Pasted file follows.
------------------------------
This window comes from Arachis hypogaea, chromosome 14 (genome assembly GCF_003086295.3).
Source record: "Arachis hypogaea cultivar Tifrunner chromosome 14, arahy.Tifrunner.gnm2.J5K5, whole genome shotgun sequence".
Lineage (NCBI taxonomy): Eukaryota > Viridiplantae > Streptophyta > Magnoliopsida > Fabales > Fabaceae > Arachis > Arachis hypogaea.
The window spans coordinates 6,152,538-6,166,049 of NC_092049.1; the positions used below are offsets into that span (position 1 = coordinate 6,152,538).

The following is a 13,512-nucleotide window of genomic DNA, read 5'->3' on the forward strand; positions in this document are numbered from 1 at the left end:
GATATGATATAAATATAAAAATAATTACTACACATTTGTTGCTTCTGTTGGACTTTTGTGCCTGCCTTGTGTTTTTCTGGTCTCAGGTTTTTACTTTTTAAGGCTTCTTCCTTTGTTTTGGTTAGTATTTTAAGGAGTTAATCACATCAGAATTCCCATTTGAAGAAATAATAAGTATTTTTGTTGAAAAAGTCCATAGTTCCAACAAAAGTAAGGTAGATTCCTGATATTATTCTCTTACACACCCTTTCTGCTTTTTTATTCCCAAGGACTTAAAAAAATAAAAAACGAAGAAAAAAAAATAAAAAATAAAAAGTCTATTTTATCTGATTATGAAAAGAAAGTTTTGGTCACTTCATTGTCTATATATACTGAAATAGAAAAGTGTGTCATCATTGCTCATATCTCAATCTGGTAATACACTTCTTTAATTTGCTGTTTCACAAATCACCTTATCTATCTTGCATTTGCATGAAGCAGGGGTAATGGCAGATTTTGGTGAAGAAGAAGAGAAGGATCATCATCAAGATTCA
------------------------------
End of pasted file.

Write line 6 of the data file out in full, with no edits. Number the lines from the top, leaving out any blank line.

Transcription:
GATATGATATAAATATAAAAATAATTACTACACATTTGTTGCTTCTGTTGGACTTTTGTGCCTGCCTTGTGTTTTTCTGGTCTCAGGTTTTTACTTTTTAAGGCTTCTTCCTTTGTTTTGGTTAGTATTTTAAGGAGTTAATCACATCAGAATTCCCATTTGAAGAAATAATAAGTATTTTTGTTGAAAAAGTCCATAGTTCCAACAAAAGTAAGGTAGATTCCTGATATTATTCTCTTACACACCCTTTCTGCTTTTTTATTCCCAAGGACTTAAAAAAATAAAAAACGAAGAAAAAAAAATAAAAAATAAAAAGTCTATTTTATCTGATTATGAAAAGAAAGTTTTGGTCACTTCATTGTCTATATATACTGAAATAGAAAAGTGTGTCATCATTGCTCATATCTCAATCTGGTAATACACTTCTTTAATTTGCTGTTTCACAAATCACCTTATCTATCTTGCATTTGCATGAAGCAGGGGTAATGGCAGATTTTGGTGAAGAAGAAGAGAAGGATCATCATCAAGATTCA